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Pakistan set to receive major economic relief package from US

Pakistan to suffer $10 billion loss

ISLAMABAD, October 20 (Internews): A high profile delegation from the
United States is expected in Islamabad shortly to formalise an economic
aid package for Pakistan, sources said here Saturday.
"The US is actively working with Islamabad to shape up the pros and cons
of the possible aid package, which can include direct economic
assistance, military sales, trade incentives and measures to reduce
Pakistan's debt burden," one official said.

He, however, refused to say what could be the expected size of the
package.
Pakistan expects the United States to waive its bilateral debt of $3.1
billion, enhanced access to export markets, and support for new
multilateral arrangements.
Economists here believe the US has taken its time before offering
economic relief to actually gauge the scope of Islamabad's cooperation.
For the last few days, however, it was being felt that delayed
announcement of relief package would put more pressure on the
government, which is facing resistance from the mainstream religious
parties for supporting the US military strikes against neighbouring
Afghanistan.
The economic benefits in response to Pakistan's overwhelming support
against terrorism had been limited to small budgetary support measures,
including $100 million from the US, $25.5 million from Japan and some
incentives from the UK.
Japan's response to an official Pakistani request for debt waiver was,
however, not very encouraging. Islamabad owes $5 billion to Tokyo.
Official sources say talks with the IMF, World Bank, Asian Development
Bank and major bilateral creditors are progressing satisfactorily.
Pakistan also expects a good deal with the official bilateral creditors
at the Paris Club level to reduce the external debt to a more
sustainable level.
An IMF official said this week that Pakistan's debt is a serious
consideration, as part of the new Poverty Reduction and Growth Facility
(PRGF) being negotiated.
"The plan for some time has been to move on toward a PRGF. That is the
plan, and there has been no change in that plan or, actually, even in
the timing of the plan," he told a press conference in Washington.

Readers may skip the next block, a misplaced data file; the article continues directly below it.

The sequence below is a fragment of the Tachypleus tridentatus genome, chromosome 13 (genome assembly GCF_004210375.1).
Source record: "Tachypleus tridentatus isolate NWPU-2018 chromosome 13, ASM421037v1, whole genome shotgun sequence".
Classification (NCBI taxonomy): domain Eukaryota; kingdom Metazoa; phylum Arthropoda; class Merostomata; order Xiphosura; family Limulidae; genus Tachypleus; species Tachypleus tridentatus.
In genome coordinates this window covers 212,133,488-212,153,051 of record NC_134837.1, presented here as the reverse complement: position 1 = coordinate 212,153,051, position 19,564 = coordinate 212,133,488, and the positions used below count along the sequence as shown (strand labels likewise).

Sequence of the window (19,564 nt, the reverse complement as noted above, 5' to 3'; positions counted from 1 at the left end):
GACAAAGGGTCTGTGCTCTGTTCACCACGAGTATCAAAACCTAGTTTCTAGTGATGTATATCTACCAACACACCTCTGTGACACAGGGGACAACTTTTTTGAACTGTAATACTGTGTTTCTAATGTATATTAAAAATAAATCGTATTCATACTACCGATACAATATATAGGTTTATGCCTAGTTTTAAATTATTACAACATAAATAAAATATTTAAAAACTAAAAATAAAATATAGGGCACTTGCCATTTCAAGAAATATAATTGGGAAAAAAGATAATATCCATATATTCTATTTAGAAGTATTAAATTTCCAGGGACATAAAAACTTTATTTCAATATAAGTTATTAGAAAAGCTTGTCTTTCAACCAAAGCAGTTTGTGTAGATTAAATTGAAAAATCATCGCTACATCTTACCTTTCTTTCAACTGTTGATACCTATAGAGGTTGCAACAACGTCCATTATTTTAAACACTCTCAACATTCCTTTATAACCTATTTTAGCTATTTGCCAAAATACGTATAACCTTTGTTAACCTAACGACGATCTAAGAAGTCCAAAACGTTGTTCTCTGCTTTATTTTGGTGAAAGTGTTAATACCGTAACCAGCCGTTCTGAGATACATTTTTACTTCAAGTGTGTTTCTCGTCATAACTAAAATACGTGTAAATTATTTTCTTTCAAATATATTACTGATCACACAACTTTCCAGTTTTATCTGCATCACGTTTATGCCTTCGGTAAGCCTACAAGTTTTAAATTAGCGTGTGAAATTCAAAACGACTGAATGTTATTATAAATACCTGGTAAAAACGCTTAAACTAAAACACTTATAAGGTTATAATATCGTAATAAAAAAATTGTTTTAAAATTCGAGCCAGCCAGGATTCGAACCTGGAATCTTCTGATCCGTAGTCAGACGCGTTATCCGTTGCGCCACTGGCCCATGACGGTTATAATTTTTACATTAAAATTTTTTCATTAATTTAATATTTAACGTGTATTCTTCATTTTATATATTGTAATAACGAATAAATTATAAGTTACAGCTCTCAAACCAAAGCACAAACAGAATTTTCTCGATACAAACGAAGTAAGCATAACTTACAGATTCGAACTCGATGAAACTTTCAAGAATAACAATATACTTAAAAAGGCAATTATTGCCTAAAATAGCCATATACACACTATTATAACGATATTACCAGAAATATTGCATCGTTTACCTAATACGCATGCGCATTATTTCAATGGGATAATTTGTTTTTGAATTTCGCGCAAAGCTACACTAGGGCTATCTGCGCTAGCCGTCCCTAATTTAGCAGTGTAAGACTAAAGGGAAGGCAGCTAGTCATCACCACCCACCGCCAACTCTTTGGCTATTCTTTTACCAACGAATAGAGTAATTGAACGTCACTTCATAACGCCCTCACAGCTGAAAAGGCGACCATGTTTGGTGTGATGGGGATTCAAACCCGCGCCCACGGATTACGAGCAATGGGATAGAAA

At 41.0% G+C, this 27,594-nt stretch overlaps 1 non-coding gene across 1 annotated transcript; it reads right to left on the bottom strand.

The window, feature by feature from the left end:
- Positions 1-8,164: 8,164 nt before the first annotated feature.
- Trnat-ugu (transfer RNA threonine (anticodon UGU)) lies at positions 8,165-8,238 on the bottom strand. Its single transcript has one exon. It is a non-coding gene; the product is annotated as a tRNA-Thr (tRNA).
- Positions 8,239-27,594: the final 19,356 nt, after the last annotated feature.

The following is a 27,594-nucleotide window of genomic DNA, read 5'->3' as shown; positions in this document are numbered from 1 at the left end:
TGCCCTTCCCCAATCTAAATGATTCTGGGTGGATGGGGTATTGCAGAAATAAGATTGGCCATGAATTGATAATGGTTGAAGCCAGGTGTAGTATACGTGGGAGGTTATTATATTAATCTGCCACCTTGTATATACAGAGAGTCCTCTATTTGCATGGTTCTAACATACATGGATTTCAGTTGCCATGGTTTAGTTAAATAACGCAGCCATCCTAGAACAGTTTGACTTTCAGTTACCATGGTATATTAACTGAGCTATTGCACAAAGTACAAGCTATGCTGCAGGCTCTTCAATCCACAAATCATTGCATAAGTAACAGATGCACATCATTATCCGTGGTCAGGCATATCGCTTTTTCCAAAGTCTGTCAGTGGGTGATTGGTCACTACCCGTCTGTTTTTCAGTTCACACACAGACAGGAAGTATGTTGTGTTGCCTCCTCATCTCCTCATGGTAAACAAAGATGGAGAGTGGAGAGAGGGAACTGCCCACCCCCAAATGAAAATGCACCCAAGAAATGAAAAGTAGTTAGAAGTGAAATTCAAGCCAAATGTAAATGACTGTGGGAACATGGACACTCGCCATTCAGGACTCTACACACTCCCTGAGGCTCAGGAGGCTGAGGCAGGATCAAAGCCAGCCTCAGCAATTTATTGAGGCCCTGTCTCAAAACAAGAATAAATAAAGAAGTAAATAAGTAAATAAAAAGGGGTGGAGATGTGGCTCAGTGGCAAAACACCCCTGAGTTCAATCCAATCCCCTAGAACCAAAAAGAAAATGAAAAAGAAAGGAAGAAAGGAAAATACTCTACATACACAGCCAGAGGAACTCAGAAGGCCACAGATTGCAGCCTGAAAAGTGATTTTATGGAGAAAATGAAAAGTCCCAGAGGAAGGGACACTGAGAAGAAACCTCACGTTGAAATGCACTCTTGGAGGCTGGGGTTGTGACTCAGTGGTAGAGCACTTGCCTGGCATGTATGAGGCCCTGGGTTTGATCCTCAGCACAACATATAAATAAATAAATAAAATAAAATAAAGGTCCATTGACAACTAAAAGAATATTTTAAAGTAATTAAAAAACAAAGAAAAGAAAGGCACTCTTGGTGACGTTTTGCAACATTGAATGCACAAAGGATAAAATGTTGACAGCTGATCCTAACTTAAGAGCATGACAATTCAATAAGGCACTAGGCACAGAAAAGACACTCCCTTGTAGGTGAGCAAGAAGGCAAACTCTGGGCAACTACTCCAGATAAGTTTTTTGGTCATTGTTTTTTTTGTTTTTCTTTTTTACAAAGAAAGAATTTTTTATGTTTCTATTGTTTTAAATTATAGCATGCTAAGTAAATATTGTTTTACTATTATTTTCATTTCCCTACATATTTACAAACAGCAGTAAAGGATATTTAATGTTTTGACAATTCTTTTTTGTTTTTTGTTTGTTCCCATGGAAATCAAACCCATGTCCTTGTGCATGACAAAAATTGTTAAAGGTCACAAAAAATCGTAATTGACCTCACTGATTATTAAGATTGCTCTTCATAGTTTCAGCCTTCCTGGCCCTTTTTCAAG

He said that PRGF would be necessary for another Paris Club operation.
"I certainly have seen some commentary about Paris Club because the debt
situation for Pakistan is a significant consideration."
Finance Minister Shaukat Aziz has said the government is working on
innovative measures to seek best possible debt relief package.
However, he said that there was no consideration to seek debt relief
under terms available for the Highly Indebted Poor Countries since
Pakistan does not qualify for it.
A high-level Pakistani team is currently in Washington to finalise
arrangements for the new bailout package. -Internews
________________________

Pakistan to suffer $10 billion loss

ISLAMABAD, October 20 (Internews): The damage to Pakistan's economy in the aftermath of events related to the September 11 terrorist bombings
in the United States has been estimated at $10 billion.
This is the figure being cited in Islamabad by the economic circles
although the government is yet to officially endorse it because the
Ministry of Finance is still busy calculating the exact losses in
different fields.
Independent sources say that Pakistan's $1 billion recurring cost on
hosting 2.7 million Afghan refugees (calculated on one dollar a day
international poverty base line basis) is shooting up with a fresh
influx of refugees.
They say Islamabad will have to foot an additional bill of around $400
million annually if the estimated one million new Afghan refugees cross
over into Pakistan, fleeing American military strikes.
With slower economic growth and a considerable decline in exports - $1.5
billion below target this year - there is expected to be a huge revenue
shortfall that may be touching $1 billion.
Pakistan's track record in meeting its revenue target has perennially
been dismal, and with the economy having plunged in crisis due to the
prevalent situation, the picture has become further drearier.
American war of neighbouring Pakistan is also scaring away foreign
investment and stoppage of further investment is expected to hugely add
to Pakistan's economic woes. $500 million has already been lost this
year. -Internews

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